Throughout New Directions this month you will see a new logo: #KeepTheSeal. This is part of a campaign launched by Forward in Faith to ensure that the Seal of the Confessional is kept by the Church of England; that is to say, everything said to a priest in the confessional is totally confidential, and the priest cannot repeat what is said under any circumstances. The bishops of the Church of England are meeting later this year to discuss the Seal of the Confessional. We hope in their deliberations they will take into account the important contributions to the debate featured in this month’s New Directions.
As well as these, and other articles in the months to come, we hope readers of New Directions who use the Sacrament of Reconciliation and make their Confession might write to their Diocesan Bishop to tell them of their experience of the sacrament. In particular the bishops will want to hear how important the strict confidentiality of the Seal is to the person making their confession and how removing the Seal would affect the way in which someone makes a confession, and indeed if it would prevent or put someone off from doing so. This is an important campaign that requires us all to work together: a change in the nature of the Seal of the Confessional would be a change to the very nature of the sacrament in which God offers through the Church His mercy and reconciling love.
It is often said of Confession: ‘all may, none must, some should.’ On the recent Society of Mary pilgrimage to Lourdes the youth group had their own reconciliation service on one of the evenings. This offered an opportunity for Bishop Philip North to do some serious teaching about the gifts God offers us through the Church. The most beautiful, he reminded them, is the ability to come to the priest and make a confession to God; and then to hear that you are forgiven, that you are loved by God, and reconciled to him. He emphasised that what was said in confession could never be repeated and that priests were willing, in the most extreme cases, to go to prison, rather than divulge something that was said in such a sacred context. If the Seal is held as sacred and important by clergy and laity alike, this has a profound effect on how we view and how much we value this gift from God.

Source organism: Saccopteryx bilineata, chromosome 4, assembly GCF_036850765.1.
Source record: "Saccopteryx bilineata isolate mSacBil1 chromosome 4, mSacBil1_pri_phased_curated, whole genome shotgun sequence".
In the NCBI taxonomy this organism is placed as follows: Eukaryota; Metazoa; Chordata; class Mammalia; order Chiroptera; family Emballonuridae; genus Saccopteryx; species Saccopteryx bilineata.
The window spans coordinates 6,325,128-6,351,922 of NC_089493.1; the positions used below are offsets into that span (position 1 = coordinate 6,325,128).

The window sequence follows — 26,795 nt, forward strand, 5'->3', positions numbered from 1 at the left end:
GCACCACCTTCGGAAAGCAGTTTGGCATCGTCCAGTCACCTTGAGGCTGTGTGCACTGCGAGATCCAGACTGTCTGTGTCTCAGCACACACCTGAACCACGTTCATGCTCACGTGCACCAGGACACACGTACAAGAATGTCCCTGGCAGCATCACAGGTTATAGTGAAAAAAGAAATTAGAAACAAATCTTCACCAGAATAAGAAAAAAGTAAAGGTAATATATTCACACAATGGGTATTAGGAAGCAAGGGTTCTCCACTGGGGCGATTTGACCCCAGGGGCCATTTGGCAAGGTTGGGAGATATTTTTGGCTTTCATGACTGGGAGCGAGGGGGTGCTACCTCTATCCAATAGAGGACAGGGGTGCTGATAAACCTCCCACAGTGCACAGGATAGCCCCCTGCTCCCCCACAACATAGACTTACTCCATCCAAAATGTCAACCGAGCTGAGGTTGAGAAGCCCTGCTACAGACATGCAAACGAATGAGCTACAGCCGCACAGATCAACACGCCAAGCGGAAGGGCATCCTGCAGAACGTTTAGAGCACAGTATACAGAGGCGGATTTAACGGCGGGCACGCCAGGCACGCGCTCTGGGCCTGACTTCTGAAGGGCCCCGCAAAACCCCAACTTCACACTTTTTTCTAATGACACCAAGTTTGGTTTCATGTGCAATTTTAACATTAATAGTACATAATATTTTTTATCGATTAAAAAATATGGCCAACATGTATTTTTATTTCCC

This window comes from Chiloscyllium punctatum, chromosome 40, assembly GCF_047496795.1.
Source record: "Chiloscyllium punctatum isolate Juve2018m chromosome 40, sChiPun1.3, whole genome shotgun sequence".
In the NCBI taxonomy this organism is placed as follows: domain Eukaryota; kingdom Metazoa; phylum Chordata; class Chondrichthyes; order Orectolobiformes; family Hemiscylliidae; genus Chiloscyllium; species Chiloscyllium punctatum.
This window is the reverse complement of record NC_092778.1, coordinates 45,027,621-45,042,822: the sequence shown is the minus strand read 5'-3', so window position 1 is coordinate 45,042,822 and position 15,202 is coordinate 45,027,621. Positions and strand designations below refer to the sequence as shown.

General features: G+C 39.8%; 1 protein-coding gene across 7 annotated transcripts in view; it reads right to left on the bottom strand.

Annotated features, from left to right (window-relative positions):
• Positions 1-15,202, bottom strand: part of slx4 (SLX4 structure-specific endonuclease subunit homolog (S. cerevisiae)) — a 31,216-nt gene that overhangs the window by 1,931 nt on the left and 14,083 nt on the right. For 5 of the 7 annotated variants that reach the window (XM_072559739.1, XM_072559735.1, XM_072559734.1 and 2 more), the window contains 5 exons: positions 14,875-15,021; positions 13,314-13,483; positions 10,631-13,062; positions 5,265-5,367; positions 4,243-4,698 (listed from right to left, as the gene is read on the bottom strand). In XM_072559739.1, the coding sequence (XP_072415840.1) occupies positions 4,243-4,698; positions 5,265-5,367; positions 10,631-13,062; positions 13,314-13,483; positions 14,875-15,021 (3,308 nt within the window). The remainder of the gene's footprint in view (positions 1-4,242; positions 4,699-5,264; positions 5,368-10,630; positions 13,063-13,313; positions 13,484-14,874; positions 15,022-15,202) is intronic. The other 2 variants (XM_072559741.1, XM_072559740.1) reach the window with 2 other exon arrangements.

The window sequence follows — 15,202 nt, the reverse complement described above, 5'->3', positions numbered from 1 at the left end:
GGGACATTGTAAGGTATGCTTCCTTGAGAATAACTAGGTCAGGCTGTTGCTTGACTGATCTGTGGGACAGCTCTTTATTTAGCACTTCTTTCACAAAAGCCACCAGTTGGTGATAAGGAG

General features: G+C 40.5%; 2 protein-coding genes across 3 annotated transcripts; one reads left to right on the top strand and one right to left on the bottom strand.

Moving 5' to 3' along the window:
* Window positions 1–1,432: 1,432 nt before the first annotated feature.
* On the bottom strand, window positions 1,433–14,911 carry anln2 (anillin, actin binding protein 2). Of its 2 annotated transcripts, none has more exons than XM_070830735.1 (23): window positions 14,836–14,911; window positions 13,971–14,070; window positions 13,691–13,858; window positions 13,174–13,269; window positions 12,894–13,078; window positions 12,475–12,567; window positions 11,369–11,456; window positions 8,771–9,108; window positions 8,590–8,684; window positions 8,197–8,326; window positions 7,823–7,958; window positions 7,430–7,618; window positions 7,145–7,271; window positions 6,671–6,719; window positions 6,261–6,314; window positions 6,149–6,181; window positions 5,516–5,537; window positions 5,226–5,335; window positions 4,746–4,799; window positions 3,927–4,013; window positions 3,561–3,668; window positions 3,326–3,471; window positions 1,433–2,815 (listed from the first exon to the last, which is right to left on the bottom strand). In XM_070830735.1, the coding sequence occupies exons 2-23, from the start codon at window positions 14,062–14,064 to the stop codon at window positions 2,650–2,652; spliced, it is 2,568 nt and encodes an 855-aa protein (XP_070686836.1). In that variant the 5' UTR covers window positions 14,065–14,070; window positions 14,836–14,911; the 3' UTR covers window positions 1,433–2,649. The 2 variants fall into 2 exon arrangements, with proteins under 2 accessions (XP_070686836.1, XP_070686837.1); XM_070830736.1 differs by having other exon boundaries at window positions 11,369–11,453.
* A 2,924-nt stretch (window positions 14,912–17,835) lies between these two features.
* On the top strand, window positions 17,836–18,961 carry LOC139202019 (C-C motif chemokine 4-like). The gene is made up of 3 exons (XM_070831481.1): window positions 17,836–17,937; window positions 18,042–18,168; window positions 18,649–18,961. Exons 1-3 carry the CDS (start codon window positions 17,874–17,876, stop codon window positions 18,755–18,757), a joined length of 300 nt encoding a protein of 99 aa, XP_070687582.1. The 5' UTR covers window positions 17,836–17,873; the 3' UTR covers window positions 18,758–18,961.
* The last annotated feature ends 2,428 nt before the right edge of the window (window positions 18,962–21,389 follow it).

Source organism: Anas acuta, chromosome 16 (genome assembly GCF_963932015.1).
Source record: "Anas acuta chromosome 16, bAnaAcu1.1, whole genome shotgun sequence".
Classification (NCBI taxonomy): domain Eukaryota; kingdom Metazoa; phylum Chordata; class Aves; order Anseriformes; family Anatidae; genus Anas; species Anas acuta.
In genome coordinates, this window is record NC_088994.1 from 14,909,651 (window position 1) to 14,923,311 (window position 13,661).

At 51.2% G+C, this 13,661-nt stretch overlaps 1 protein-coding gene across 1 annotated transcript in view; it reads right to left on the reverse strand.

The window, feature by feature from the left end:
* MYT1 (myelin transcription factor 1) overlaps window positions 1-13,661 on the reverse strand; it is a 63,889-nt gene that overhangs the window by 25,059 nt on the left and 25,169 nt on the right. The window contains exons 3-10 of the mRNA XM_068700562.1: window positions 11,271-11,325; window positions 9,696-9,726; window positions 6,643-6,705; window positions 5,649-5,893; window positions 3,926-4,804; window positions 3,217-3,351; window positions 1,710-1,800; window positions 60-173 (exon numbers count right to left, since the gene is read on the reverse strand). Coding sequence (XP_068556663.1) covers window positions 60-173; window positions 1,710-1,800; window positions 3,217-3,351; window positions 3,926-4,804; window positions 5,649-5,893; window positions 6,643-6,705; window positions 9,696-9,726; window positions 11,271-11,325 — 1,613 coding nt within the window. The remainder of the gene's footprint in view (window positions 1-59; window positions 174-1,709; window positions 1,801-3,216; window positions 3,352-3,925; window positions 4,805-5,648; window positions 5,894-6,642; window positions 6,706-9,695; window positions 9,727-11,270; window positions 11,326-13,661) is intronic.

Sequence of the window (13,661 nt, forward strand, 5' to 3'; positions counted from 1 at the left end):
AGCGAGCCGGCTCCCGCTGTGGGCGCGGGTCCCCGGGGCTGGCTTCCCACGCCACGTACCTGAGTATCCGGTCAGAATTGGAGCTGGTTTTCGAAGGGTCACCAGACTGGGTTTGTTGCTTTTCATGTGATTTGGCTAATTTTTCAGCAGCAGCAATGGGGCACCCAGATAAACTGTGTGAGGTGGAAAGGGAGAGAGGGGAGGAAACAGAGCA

As part of thinking about the need to #KeepTheSeal we would also encourage priests and people to do some teaching in their parishes about the importance of the sacrament. Perhaps a time of teaching and readings, followed by a service of reconciliation, with priests available to hear confessions and to guide those coming to the sacrament for the first time through what can be a daunting prospect. We need to find new ways of teaching about the sacrament and explaining it to people; it is not just for the ‘very religious’ but for everyone, and as we showed in last month’s edition it is fully part of our Anglican identity.
We also need to be sure that our priests are trained in how to hear confessions and to give counsel and advice. There should be courses for Ordinands and for those in their curacies; these should be organised by experienced priests and spiritual directors who are able to discuss openly and frankly what is required. It is in this way that the safeguarding concerns raised by many who want the Seal removed can be worked through. An open and honest conversation is required about this sacrament, and we hope that those who value it and seek to maintain it, whatever their views on other theological issues, will join with Forward in Faith in this campaign. We need to stand together in defence of the Catholic faith in the Church of England, and in particular this gift of mercy and reconciliation. Do not, however, simply think that someone else will take up the fight to preserve the seal: speak to your priest about having a service of reconciliation, having a teaching day on the sacrament, and making available literature in church. Think about how you can promote this spiritual exercise and how much you value it. And please do write to your diocesan bishop and let them know that this is a matter of importance to the whole church, and the very nature of the Church of England. The Body of Christ hung on the Cross bloodied and bruised by man’s sins in order that we might be forgiven and reconciled with God. He has given the Church the means of that reconciliation, we should not turn away from it, or abandon it now when it is most needed to heal the Body of Christ on earth, bloodied and bruised as it is by man’s sins.